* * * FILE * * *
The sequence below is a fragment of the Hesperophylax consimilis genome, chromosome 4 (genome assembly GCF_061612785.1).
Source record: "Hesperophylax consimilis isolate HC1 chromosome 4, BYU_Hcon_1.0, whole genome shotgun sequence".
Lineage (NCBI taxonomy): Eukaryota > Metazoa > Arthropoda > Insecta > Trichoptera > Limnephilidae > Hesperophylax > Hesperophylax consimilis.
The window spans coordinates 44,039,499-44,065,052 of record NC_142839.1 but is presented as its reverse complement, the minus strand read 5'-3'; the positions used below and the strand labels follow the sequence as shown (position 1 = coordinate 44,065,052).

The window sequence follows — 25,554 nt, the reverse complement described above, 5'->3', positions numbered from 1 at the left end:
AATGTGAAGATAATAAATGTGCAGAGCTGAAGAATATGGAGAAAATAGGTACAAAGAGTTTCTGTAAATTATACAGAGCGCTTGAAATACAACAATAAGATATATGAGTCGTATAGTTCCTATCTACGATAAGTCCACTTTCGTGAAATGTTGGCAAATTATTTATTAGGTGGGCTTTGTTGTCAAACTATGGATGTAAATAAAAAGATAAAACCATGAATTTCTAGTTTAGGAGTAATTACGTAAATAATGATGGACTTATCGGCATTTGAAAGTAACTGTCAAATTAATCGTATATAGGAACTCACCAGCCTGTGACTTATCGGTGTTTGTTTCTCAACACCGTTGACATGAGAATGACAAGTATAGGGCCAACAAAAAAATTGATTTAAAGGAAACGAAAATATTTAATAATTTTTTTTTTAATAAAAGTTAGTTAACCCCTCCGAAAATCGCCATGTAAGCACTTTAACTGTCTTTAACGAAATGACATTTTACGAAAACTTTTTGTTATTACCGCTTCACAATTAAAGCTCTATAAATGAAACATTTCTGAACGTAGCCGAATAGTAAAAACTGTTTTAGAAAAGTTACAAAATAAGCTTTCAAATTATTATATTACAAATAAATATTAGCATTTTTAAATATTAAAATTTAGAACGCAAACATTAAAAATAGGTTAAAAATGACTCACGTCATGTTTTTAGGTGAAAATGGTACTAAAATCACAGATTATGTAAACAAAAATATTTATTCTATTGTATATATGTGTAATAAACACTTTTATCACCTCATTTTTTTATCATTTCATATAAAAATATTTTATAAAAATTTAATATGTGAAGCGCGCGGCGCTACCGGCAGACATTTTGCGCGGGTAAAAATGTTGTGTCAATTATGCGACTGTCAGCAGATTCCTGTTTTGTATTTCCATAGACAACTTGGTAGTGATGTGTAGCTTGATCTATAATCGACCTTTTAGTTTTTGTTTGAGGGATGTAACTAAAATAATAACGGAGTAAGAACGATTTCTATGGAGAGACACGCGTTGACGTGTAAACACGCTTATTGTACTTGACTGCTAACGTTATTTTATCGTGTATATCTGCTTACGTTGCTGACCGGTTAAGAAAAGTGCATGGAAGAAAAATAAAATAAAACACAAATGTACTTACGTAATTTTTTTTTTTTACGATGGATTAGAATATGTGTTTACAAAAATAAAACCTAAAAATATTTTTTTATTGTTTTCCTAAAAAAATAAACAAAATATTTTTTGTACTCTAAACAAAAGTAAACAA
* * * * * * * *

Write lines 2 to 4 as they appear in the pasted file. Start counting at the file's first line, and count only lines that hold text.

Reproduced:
Source record: "Hesperophylax consimilis isolate HC1 chromosome 4, BYU_Hcon_1.0, whole genome shotgun sequence".
Lineage (NCBI taxonomy): Eukaryota > Metazoa > Arthropoda > Insecta > Trichoptera > Limnephilidae > Hesperophylax > Hesperophylax consimilis.
The window spans coordinates 44,039,499-44,065,052 of record NC_142839.1 but is presented as its reverse complement, the minus strand read 5'-3'; the positions used below and the strand labels follow the sequence as shown (position 1 = coordinate 44,065,052).